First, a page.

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(Reference retrieved automatically from Web of Science through information on FAPESP grant and its corresponding number as mentioned in the publication by the authors.)

Switching Between Second-Generation Antipsychotics in Patients with Schizophrenia and Schizoaffective Disorder: 10-Year Cohort Study in Brazil

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Author(s):
Fulone, Izabela [1] ; Silva, Marcus Tolentino [1] ; Lopes, Luciane Cruz [1]
Total Authors: 3
Affiliation:
[1] Univ Sorocaba, Pharmaceut Sci Grad Course, Sorocaba - Brazil
Total Affiliations: 1
Document type: Journal article
Source: FRONTIERS IN PHARMACOLOGY; v. 12, MAY 31 2021.
Web of Science Citations: 0
Abstract

Objective: Switching between second-generation antipsychotics (SGAs) is a common clinical practice in the treatment of schizophrenia and schizoaffective disorders due to differences in the drugs' tolerability and safety profiles as well as the challenge of obtaining an ideal response. However, the factors associated with SGA switching remain uncertain and related real-world data are scarce. The main objective was to identify the factors associated with the switching of SGAs in patients with schizophrenia or schizoaffective disorder. Methods: We conducted a retrospective cohort study of outpatients with schizophrenia or schizoaffective disorder, who were aged >= 18 years and received a SGA (clozapine, olanzapine, risperidone, quetiapine or ziprasidone) from a Brazilian pharmaceutical assistance program for at least 3 months. We identified SGA users from 2008 to 2017 by using a national administrative database (Ambulatory Information System-SIA/SUS). The factors associated with the switches were evaluated by Cox proportional hazards regression and adjusted for sex and age; the confidence interval was set at 95% (95% CI). Results: In total, 563,765 patients were included. Female sex, advanced age of >= 70 years, residence in the Brazilian northeast region, and the type of antipsychotic used were associated with an increased risk of switching (p < 0.001). The incidence of switching ranged from 37.6/100 person-years for clozapine users to 58.2/100 person-years for risperidone users. Compared to the adjusted hazard ratio, for clozapine users, the corresponding ratios for risperidone, ziprasidone, quetiapine and olanzapine were 1.59 (95% CI, 1.57-1.61), 1.41 (95% CI, 1.39-1.44), 1.25 (95% CI, 1.23-1.26) and 1.11 (95% CI, 1.10-1.12) respectively. Conclusion: The groups most susceptible to SGA switching in real-life setting were older individuals, women, and those living in the Brazilian northeast region. Risperidone was associated with the highest risk of switching and as expected, clozapine was associated with the lowest risk of switching than that associated with the other SGAs. (AU)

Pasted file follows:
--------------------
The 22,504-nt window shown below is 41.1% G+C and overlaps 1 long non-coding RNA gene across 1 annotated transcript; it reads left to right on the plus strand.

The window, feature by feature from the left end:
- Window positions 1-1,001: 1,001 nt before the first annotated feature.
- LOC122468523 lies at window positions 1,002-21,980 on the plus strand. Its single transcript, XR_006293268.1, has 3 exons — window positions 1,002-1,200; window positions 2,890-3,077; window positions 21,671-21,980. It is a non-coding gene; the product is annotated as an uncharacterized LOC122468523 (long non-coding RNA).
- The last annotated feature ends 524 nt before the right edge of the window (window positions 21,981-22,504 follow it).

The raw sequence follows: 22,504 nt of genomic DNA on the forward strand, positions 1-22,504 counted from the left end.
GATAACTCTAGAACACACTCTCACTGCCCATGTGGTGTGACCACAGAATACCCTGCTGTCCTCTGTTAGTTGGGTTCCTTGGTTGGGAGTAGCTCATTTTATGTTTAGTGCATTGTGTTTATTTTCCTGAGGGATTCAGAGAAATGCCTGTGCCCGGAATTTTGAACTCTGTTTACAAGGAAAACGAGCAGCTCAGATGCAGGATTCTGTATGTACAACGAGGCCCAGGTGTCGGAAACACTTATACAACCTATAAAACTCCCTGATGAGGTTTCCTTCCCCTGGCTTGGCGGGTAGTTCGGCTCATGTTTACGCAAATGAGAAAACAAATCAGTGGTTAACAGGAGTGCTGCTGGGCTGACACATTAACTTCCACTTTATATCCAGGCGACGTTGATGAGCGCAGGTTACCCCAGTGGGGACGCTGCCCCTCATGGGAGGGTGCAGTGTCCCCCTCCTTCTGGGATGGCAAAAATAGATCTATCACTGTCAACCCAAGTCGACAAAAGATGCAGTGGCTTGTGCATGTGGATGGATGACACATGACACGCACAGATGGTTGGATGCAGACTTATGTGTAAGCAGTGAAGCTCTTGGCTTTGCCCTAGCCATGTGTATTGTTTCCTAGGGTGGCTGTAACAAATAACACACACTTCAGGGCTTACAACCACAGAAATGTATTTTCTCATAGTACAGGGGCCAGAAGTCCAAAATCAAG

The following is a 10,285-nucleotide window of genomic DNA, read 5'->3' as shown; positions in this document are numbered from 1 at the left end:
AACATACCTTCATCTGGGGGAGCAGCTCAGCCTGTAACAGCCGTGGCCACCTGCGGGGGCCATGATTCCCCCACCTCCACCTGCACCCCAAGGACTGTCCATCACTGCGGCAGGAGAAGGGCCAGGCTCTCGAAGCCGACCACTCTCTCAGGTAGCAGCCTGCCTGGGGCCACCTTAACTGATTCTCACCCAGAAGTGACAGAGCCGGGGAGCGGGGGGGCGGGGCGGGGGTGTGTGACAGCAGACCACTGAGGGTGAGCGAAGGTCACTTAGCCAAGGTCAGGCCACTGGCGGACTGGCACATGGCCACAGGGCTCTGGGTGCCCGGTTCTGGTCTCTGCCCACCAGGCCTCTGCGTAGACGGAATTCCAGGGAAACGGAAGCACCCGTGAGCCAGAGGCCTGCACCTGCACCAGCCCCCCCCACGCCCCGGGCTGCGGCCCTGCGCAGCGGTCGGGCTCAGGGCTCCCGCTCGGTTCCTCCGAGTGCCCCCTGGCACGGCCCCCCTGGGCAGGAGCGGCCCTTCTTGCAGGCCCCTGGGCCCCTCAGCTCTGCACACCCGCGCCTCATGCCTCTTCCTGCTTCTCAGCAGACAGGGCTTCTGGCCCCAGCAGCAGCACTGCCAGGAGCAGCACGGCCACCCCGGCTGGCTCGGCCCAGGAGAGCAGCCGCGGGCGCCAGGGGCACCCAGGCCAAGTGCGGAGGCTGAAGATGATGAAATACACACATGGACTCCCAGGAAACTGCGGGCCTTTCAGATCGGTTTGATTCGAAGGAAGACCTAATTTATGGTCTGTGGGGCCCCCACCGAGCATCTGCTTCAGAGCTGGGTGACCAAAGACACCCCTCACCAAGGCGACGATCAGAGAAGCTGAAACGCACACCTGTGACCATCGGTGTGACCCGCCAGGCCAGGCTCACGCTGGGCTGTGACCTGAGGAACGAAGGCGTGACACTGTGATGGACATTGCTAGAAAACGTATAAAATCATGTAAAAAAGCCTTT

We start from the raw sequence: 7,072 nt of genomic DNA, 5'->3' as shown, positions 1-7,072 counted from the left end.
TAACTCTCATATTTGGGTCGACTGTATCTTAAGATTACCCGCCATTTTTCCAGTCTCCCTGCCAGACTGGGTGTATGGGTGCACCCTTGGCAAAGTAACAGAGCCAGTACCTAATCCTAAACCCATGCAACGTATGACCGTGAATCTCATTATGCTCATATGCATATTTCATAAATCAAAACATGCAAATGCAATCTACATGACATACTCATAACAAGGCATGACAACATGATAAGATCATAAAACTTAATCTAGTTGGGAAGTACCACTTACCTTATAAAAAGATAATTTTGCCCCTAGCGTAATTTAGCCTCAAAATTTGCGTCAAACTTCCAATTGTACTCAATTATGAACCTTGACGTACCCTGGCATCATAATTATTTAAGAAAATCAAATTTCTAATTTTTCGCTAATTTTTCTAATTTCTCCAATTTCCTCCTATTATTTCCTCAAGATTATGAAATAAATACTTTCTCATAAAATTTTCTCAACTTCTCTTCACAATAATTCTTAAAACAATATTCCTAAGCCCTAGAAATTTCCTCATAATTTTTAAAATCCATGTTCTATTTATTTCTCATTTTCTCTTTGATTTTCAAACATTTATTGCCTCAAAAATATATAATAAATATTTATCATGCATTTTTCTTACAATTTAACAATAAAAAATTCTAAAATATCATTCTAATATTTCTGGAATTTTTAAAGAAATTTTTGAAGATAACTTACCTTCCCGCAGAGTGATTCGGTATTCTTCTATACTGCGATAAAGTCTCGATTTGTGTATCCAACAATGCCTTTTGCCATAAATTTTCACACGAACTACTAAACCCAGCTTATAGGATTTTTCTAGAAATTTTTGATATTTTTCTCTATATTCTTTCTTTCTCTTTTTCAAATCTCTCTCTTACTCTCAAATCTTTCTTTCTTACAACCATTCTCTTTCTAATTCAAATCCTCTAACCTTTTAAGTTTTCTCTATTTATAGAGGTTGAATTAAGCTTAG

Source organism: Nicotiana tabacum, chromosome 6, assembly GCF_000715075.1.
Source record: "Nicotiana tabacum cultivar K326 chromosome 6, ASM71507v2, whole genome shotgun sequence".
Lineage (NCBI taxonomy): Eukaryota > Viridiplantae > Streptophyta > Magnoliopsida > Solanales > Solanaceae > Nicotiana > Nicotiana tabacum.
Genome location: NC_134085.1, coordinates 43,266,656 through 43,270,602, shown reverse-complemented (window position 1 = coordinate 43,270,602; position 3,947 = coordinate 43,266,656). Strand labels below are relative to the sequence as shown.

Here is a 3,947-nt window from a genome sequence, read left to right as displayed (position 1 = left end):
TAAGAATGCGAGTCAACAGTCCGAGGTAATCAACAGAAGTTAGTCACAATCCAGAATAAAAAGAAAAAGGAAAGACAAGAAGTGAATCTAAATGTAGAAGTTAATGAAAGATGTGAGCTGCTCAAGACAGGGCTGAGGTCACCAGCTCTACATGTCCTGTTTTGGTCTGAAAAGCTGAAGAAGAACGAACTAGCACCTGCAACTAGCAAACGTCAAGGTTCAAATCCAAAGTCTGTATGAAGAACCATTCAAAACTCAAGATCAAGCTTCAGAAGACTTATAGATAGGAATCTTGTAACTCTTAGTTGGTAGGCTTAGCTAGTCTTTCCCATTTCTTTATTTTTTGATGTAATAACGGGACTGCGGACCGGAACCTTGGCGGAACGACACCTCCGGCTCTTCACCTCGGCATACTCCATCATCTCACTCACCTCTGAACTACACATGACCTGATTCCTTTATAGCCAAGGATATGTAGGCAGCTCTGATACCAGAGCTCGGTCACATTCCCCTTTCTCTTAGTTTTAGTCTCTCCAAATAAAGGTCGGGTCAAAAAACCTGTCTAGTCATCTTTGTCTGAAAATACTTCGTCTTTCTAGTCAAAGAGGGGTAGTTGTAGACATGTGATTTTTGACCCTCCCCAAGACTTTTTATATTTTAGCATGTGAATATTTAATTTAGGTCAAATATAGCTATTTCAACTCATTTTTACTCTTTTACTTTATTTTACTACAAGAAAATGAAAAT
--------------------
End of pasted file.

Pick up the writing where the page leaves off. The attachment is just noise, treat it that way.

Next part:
FAPESP's process: 17/20668-7 - Actions and strategies for the follow-up of patients with deinstitutionalized mental disorders
Grantee:Izabela Fulone
Support type: Scholarships in Brazil - Doctorate